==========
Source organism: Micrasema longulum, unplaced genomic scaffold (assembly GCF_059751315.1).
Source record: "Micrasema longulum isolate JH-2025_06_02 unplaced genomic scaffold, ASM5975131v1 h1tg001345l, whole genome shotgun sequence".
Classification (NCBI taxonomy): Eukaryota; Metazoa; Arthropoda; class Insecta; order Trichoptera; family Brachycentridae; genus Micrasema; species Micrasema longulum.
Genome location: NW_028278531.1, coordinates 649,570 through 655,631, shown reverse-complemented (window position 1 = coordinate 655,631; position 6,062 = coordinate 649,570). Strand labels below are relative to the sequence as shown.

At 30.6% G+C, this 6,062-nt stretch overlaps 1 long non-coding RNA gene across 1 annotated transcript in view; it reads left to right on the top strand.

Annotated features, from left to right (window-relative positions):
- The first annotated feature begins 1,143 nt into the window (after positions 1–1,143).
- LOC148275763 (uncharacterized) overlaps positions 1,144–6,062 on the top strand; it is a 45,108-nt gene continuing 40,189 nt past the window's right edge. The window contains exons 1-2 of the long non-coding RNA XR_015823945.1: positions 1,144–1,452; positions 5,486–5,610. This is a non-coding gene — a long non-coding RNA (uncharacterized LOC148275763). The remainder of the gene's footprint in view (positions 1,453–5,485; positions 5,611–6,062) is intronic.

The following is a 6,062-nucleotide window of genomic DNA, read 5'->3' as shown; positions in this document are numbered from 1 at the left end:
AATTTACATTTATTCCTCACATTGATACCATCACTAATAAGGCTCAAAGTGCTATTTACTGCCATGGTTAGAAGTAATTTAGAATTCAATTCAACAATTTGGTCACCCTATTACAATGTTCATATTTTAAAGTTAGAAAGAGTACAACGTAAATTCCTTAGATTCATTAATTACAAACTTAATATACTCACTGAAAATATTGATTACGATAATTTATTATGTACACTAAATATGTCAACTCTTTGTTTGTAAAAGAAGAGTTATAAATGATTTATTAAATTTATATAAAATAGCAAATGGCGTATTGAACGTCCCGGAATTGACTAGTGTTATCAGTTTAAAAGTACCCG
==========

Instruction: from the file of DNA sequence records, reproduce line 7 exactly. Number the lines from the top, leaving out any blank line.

- The first annotated feature begins 1,143 nt into the window (after positions 1–1,143).